Several factors may impact al-Qaida's rise or decline over the next several years. Most of these are outside of al-Qaida's control, but much would depend on how al-Qaida or similar groups responded to them.
Al Qaeda in Syria cut ties with its parent organization to portray itself as a legitimate, capable, and independent force in the Syrian civil war. The group appears dedicated to helping Syrians prevail, and now that ISIS has lost its capital in Raqqa, al Qaeda may be the only group viewed as militarily capable of challenging the Assad regime.
Since its founding, the Islamic State has consistently expanded and contracted in order to achieve its objectives. To discern how ISIS might continue to expand, it makes sense to trace Al Qaeda's trajectory, which followed a similar pattern in the 2000s.
Developments in the Sahel are cause for alarm. Despite the presence of an active French counterterrorism force and a UN peacekeeping mission, al Qaeda groups are thriving. The region would benefit from approaches that combine police and military operations with economic development and improved governance.
Al Qaeda's revival will likely hinge on its ability to take advantage of opportunities such as the withdrawal of counterterrorism forces from key battlefields, more revolt in the Middle East, U.S. or European policies that feed the perception of Muslim oppression, or the rise of a charismatic jihadist leader.
As operations against ISIS in Mosul conclude, militants are likely already fleeing—and preparing to wage jihad elsewhere. How can the United States identify and mitigate the threat posed by these foreign fighters?
As ISIS loses territory in Iraq and Syria, are terrorist attacks more likely or less? How is the group evolving? What about al-Qa'ida? To answer these questions, RAND convened a group of terrorism experts.
The Trump administration faces the choice of losing quickly by withdrawing from Afghanistan; losing slowly by maintaining America's current, inadequate commitment; or not losing by increasing that commitment enough to maintain a stalemate on the battlefield.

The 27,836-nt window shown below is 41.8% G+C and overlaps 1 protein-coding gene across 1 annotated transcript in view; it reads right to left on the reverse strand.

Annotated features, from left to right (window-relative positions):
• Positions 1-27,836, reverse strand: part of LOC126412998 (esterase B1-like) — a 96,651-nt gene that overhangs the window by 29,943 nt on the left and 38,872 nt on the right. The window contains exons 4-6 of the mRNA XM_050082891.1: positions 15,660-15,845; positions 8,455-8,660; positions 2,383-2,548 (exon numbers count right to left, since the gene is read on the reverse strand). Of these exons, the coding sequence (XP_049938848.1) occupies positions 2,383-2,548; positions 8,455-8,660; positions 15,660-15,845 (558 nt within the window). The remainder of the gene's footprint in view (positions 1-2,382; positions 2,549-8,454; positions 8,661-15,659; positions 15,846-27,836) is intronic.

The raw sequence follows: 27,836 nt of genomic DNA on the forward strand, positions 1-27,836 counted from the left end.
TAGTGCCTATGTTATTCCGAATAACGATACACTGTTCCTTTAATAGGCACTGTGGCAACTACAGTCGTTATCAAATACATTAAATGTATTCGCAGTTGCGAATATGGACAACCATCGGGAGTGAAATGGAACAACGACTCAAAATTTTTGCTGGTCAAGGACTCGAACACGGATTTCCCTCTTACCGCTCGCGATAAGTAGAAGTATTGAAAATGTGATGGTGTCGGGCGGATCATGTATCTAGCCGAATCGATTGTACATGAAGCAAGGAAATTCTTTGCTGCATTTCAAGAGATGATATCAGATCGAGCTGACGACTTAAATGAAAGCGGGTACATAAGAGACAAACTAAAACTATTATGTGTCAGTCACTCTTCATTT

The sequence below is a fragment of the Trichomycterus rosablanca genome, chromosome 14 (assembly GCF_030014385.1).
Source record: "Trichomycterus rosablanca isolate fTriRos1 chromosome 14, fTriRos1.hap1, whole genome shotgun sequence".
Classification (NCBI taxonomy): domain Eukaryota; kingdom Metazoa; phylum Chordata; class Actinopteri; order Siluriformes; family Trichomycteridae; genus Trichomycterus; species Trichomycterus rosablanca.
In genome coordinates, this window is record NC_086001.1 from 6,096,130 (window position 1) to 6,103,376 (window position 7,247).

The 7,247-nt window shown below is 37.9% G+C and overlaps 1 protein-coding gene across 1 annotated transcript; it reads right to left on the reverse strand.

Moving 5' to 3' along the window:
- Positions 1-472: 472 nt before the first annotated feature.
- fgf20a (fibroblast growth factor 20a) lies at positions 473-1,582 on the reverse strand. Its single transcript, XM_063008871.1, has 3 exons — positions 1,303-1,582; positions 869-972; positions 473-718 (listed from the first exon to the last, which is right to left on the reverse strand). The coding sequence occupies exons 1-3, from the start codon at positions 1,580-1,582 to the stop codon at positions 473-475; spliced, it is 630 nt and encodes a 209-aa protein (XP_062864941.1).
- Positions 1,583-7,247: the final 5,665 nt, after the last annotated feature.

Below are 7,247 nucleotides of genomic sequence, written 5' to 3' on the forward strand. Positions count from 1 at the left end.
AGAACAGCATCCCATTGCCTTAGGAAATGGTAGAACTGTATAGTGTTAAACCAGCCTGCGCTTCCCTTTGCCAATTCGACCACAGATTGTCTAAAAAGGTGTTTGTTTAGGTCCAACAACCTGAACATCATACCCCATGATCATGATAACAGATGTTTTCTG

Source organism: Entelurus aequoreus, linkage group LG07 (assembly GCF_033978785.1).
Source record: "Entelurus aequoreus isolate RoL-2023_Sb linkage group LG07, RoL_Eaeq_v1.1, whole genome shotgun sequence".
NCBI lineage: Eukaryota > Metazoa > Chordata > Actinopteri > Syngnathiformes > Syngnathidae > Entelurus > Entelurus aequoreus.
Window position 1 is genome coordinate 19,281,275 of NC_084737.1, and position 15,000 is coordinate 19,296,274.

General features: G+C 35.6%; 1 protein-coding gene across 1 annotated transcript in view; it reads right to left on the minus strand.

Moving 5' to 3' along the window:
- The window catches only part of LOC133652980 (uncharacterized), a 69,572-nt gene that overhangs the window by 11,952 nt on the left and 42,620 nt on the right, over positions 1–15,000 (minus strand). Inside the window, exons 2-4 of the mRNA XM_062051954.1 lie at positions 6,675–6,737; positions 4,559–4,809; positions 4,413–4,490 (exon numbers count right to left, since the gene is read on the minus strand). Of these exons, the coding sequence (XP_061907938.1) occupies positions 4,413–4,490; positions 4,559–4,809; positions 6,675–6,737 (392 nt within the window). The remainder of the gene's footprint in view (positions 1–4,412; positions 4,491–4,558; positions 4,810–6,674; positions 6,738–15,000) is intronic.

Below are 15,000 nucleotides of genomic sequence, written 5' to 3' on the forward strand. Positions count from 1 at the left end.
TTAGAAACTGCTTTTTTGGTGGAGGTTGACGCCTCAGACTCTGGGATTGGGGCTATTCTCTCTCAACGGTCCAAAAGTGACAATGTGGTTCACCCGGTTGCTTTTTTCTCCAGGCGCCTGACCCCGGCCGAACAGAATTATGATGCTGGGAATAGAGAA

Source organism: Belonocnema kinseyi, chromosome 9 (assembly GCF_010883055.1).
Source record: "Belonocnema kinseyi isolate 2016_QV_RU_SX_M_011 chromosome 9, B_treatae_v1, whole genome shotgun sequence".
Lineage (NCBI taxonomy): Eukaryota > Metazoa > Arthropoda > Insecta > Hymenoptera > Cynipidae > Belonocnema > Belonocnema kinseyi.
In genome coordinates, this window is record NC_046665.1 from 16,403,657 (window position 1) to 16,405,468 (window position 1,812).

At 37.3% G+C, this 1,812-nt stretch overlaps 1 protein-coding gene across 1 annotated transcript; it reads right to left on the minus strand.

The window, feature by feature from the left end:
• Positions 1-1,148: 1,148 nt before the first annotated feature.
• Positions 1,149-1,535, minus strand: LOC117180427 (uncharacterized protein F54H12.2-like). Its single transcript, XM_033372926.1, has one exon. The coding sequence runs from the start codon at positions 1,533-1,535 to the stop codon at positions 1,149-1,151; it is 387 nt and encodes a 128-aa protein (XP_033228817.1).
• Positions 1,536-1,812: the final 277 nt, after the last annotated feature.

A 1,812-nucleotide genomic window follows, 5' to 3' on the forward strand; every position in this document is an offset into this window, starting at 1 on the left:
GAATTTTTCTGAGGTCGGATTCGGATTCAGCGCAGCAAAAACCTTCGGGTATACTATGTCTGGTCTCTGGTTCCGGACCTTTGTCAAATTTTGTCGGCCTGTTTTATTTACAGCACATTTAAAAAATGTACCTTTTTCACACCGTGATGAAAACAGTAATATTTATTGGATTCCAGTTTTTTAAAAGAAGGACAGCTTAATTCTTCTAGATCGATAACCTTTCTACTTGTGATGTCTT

The Russian military announced that it might have killed the leader of the Islamic State, Abu Bakr al-Baghdadi, in an airstrike in Raqqa. Would his death weaken the group or will ISIS continue to adapt, evolve, and expand like al Qaeda did?
The number of attacks like the one on London Bridge are low because jihadist ideologies have failed to gain traction in most Muslim countries, and it's difficult to recruit people remotely. Supporting violence and participating in it are two different things.
In the past 50 years, Yemen has faced significant political instability, including multiple civil wars. Why might Yemenis reject political violence despite persistent conflict and unrest? And how can the United States and its partners undermine violent extremism?
Afghanistan remains a key frontline state in the struggle against terrorist groups. With that in mind, the United States should make Afghanistan and neighboring Pakistan an enduring part of its counterterrorism efforts.
As Russia gets more involved with the Syrian civil war, it's likely that Sunni militants will intensify their campaign against Russia. But the key reason why Sunni attacks on Russia proper will increase is the fallout between Sunni jihadists in the Caucasus.
Al Qaeda in Syria, by any name, remains a dangerous and capable terrorist organization with the ability to conduct attacks in the West. Those seeking to grapple with the threat the group poses should focus less on its names and more on its actions.
Jihadist terrorism isn't the most dangerous threat to the United States. But it is the most prominent. There are no clear solutions to this problem, and all America's counterterrorism options entail risks.
The U.S. counter-ISIL strategy must recognize the long-term nature of the global violent jihadi threat. U.S. diplomatic and military actions should focus on reducing the appeal of ISIL and disrupting the transregional network that supports it.